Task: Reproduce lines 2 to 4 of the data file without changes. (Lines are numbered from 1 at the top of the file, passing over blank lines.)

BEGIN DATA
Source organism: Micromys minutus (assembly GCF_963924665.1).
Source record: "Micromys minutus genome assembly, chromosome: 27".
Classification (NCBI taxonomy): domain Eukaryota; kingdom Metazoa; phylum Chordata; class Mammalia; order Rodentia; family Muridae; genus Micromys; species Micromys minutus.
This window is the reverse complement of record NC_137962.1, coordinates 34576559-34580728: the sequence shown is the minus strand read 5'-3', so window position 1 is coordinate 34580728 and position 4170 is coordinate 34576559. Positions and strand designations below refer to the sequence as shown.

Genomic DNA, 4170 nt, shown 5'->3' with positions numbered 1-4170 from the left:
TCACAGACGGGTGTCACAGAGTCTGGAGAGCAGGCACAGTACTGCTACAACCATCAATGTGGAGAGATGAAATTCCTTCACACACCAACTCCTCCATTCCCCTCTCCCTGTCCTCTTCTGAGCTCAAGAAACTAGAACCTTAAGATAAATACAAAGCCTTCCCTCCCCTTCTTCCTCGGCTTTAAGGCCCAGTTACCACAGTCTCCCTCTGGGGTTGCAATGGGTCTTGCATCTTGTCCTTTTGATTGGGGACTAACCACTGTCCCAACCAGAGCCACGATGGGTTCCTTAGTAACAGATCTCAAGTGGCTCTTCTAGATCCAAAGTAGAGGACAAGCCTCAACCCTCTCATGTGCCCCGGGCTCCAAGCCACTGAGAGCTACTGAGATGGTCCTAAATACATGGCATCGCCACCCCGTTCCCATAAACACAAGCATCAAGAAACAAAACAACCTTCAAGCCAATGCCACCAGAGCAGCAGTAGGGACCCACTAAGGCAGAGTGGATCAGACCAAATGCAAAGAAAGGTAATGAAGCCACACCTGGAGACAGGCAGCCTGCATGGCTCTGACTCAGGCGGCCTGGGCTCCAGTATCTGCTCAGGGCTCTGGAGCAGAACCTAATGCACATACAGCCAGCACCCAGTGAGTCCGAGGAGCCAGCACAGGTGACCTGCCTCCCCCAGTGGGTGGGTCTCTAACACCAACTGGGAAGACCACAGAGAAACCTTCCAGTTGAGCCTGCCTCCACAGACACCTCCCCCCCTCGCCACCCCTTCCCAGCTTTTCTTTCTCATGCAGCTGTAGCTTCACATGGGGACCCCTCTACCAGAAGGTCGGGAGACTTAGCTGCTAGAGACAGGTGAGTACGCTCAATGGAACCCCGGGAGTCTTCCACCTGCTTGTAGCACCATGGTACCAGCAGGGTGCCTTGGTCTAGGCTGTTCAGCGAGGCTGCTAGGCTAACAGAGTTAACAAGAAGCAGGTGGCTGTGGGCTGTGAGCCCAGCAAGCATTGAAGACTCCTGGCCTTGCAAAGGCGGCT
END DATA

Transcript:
Source record: "Micromys minutus genome assembly, chromosome: 27".
Classification (NCBI taxonomy): domain Eukaryota; kingdom Metazoa; phylum Chordata; class Mammalia; order Rodentia; family Muridae; genus Micromys; species Micromys minutus.
This window is the reverse complement of record NC_137962.1, coordinates 34576559-34580728: the sequence shown is the minus strand read 5'-3', so window position 1 is coordinate 34580728 and position 4170 is coordinate 34576559. Positions and strand designations below refer to the sequence as shown.